And it goes oven further because it adds that man is nothing more than his project. He exists only to the extent that he realizes himself. He is nothing other than the sum of his acts. Although it is impossible to find in each man a universal essence which would be human nature, there does exist a human universality of condition. It is not by chance that today’s thinkers speak more readily of the human condition than of human nature. By condition, they mean more or less, the sum total of the limits sot a priori by our fundamental situation in the universe. The historical situations vary — a man might be born a slave in a pagan society, or a lord, or a proletarian. What does not vary is his obligation to be in the world, to work there, to be among others there, and to be mortal.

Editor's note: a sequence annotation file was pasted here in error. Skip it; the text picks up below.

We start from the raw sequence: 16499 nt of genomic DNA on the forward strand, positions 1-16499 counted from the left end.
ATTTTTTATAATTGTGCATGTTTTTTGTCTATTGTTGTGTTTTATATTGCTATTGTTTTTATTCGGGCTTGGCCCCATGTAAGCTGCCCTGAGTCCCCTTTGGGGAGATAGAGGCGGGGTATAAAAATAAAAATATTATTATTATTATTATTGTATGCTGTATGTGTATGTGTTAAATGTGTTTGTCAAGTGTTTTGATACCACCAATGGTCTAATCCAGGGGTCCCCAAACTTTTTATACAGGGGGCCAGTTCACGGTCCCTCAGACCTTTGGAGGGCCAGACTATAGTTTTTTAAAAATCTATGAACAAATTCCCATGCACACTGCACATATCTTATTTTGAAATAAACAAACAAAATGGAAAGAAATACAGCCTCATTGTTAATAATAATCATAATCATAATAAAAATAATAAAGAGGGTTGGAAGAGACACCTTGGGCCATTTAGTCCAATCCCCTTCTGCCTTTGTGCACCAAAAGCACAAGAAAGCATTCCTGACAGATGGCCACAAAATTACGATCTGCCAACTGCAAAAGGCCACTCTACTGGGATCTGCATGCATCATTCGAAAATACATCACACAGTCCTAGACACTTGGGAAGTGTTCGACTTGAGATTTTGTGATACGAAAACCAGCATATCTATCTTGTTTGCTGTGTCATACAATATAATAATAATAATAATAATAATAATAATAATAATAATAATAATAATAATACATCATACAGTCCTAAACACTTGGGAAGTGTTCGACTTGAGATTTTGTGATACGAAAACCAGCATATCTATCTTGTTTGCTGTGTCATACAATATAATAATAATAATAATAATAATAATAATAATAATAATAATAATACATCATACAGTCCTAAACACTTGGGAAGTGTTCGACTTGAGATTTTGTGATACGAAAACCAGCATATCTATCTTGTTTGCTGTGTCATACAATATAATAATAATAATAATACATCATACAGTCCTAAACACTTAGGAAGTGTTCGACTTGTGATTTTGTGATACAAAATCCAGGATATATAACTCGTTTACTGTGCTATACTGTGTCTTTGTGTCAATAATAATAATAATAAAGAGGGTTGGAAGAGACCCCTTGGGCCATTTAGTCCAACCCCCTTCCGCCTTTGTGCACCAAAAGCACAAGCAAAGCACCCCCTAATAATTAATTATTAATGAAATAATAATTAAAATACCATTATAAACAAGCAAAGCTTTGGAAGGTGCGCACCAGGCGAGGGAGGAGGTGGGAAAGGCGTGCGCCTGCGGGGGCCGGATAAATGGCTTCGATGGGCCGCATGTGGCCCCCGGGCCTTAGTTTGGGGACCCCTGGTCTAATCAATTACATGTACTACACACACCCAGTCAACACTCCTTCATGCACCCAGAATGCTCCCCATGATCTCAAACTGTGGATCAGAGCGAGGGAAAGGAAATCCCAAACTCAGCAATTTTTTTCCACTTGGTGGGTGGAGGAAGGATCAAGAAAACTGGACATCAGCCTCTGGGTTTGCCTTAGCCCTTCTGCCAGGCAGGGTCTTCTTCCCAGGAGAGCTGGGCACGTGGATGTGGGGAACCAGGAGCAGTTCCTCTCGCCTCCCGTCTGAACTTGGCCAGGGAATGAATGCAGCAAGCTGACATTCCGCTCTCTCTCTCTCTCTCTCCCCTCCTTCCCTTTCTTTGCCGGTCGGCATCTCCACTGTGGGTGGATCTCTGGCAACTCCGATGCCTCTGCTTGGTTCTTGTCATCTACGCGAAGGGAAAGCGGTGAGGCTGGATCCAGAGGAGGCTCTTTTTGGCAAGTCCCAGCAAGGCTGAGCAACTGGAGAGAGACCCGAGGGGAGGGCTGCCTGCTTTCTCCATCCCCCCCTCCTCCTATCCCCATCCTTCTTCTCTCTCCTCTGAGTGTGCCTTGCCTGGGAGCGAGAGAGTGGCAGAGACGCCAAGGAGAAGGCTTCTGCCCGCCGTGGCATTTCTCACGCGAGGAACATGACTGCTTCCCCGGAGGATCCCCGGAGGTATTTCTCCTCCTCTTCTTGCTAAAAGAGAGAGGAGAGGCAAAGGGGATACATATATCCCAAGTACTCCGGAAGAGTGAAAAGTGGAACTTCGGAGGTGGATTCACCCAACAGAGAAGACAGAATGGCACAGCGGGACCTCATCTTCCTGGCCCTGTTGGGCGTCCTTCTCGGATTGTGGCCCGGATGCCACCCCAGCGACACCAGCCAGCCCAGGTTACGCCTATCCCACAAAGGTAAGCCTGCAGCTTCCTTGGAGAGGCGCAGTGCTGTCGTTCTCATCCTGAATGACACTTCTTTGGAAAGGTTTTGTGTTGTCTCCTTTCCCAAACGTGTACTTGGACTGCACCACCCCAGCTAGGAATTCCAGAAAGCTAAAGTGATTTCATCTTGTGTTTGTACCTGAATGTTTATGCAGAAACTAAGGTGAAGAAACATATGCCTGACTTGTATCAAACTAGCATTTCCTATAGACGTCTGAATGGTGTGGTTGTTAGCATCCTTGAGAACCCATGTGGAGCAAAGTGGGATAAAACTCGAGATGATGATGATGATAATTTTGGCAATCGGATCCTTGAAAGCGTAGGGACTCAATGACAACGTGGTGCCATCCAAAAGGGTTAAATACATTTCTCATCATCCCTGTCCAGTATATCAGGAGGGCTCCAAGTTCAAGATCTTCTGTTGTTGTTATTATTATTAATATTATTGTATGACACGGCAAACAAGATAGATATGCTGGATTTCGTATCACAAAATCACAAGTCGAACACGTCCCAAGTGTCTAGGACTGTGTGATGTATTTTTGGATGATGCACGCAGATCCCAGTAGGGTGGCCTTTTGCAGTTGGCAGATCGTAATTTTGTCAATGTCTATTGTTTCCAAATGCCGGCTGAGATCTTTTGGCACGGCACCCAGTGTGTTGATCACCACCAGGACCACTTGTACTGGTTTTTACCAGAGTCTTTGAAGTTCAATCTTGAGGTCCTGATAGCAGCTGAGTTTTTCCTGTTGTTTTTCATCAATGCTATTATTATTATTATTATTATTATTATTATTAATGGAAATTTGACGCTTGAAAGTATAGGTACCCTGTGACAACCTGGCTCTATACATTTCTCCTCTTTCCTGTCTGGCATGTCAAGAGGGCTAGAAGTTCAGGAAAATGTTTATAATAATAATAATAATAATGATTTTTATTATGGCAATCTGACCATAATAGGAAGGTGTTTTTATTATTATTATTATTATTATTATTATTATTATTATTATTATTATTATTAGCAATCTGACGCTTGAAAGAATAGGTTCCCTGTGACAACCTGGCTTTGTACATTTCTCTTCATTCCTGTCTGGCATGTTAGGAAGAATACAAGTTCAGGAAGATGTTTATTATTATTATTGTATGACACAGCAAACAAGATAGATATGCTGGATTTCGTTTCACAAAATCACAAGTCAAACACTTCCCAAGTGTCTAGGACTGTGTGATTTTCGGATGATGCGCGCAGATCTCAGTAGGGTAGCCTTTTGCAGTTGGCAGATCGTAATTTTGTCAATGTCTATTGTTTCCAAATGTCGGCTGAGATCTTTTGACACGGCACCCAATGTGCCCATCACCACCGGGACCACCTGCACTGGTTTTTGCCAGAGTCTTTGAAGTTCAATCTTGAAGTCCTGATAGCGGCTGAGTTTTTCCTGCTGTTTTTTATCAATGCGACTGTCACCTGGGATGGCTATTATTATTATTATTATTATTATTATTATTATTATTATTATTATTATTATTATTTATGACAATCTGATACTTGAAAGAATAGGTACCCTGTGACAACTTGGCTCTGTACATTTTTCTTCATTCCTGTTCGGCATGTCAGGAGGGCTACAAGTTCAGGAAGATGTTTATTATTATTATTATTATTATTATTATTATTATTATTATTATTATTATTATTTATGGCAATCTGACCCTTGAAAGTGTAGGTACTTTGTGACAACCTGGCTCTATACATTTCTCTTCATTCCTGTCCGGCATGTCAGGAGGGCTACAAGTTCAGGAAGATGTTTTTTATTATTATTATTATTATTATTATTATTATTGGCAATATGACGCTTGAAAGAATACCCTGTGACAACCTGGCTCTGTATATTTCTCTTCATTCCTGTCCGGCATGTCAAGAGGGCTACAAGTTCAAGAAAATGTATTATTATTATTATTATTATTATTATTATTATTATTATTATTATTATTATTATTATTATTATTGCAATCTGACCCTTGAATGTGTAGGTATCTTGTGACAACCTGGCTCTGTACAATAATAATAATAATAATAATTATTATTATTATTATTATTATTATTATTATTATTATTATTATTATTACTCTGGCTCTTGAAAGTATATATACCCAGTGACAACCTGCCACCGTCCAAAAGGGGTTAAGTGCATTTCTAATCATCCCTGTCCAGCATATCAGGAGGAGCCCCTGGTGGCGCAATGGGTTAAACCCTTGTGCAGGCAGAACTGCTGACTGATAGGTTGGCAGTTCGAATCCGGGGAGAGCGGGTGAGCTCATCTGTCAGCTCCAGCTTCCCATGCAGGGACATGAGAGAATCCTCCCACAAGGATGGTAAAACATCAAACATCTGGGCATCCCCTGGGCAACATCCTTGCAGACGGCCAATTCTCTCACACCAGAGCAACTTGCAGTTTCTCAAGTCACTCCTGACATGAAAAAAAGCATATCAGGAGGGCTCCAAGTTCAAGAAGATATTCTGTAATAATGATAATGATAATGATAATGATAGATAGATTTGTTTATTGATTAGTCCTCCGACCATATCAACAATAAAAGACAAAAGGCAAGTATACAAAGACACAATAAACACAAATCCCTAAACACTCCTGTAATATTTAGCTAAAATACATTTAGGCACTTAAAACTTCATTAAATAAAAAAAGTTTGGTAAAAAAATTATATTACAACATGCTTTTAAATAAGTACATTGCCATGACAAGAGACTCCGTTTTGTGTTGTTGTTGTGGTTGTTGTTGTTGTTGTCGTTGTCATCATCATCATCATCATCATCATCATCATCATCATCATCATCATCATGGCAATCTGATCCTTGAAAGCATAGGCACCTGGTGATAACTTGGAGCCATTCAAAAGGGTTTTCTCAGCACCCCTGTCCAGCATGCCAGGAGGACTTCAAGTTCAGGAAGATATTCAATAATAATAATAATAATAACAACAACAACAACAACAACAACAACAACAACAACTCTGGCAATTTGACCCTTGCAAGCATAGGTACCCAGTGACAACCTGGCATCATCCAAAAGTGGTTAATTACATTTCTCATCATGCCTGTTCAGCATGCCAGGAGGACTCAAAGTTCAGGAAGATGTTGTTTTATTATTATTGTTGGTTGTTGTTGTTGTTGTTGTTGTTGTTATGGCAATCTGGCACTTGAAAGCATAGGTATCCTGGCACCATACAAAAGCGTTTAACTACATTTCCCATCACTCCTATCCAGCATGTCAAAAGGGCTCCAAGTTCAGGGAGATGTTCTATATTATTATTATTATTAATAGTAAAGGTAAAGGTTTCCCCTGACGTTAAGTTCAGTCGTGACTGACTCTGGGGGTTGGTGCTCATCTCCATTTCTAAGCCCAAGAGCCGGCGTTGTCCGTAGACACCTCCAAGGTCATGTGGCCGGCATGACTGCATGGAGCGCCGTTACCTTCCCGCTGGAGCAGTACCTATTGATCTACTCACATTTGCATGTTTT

These limits have an objective aspect and a subjective aspect: objective in so far as they meet one another everywhere and are everywhere recognizable, subjective because they are lived and are nothing if man does not live them. And even though our various projects may be extremely diverse, it is at least true that not one of them is a perfect stranger to me, because they all present themselves as an attempt to cross those limits or to drive them back or to deny them or to accommodate them. Consequently every project, no matter how individualistic, has universal value. Every project — that of the Chinaman, the Indian, the Black — can be understood by a European. That means that the European of today can launch himself toward his limits in exactly the same way, and that he can reconstruct within himself the project of the Chinaman, or the Indian, or the African.